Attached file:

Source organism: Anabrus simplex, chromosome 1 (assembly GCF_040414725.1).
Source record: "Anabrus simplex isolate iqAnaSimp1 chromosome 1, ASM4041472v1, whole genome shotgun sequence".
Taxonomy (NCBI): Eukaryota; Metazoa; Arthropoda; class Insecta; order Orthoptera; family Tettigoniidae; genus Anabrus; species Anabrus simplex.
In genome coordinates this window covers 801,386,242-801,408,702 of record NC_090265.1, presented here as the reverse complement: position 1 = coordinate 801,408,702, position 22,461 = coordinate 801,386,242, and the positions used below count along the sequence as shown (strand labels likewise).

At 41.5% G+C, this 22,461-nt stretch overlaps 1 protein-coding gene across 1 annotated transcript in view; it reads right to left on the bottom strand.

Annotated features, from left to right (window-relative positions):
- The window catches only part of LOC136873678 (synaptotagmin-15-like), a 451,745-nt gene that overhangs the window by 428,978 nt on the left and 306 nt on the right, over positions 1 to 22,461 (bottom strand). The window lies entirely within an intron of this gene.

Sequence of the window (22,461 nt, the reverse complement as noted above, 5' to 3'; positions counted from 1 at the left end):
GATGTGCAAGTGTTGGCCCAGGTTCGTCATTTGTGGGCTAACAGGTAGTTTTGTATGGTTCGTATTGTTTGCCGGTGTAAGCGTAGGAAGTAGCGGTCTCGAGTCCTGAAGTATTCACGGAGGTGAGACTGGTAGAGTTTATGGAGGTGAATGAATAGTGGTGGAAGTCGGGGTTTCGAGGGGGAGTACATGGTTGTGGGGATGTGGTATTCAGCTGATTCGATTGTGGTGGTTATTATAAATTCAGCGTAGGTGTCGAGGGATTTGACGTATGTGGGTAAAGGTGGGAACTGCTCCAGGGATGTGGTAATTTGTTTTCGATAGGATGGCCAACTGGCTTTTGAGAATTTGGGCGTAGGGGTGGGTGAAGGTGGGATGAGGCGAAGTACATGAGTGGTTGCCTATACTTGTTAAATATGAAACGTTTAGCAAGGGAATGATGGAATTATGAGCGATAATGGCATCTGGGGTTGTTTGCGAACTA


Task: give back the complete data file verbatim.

Source organism: Anabrus simplex, chromosome 1 (assembly GCF_040414725.1).
Source record: "Anabrus simplex isolate iqAnaSimp1 chromosome 1, ASM4041472v1, whole genome shotgun sequence".
Taxonomy (NCBI): Eukaryota; Metazoa; Arthropoda; class Insecta; order Orthoptera; family Tettigoniidae; genus Anabrus; species Anabrus simplex.
In genome coordinates this window covers 801,386,242-801,408,702 of record NC_090265.1, presented here as the reverse complement: position 1 = coordinate 801,408,702, position 22,461 = coordinate 801,386,242, and the positions used below count along the sequence as shown (strand labels likewise).

At 41.5% G+C, this 22,461-nt stretch overlaps 1 protein-coding gene across 1 annotated transcript in view; it reads right to left on the bottom strand.

Annotated features, from left to right (window-relative positions):
- The window catches only part of LOC136873678 (synaptotagmin-15-like), a 451,745-nt gene that overhangs the window by 428,978 nt on the left and 306 nt on the right, over positions 1 to 22,461 (bottom strand). The window lies entirely within an intron of this gene.

Sequence of the window (22,461 nt, the reverse complement as noted above, 5' to 3'; positions counted from 1 at the left end):
GATGTGCAAGTGTTGGCCCAGGTTCGTCATTTGTGGGCTAACAGGTAGTTTTGTATGGTTCGTATTGTTTGCCGGTGTAAGCGTAGGAAGTAGCGGTCTCGAGTCCTGAAGTATTCACGGAGGTGAGACTGGTAGAGTTTATGGAGGTGAATGAATAGTGGTGGAAGTCGGGGTTTCGAGGGGGAGTACATGGTTGTGGGGATGTGGTATTCAGCTGATTCGATTGTGGTGGTTATTATAAATTCAGCGTAGGTGTCGAGGGATTTGACGTATGTGGGTAAAGGTGGGAACTGCTCCAGGGATGTGGTAATTTGTTTTCGATAGGATGGCCAACTGGCTTTTGAGAATTTGGGCGTAGGGGTGGGTGAAGGTGGGATGAGGCGAAGTACATGAGTGGTTGCCTATACTTGTTAAATATGAAACGTTTAGCAAGGGAATGATGGAATTATGAGCGATAATGGCATCTGGGGTTGTTTGCGAACTA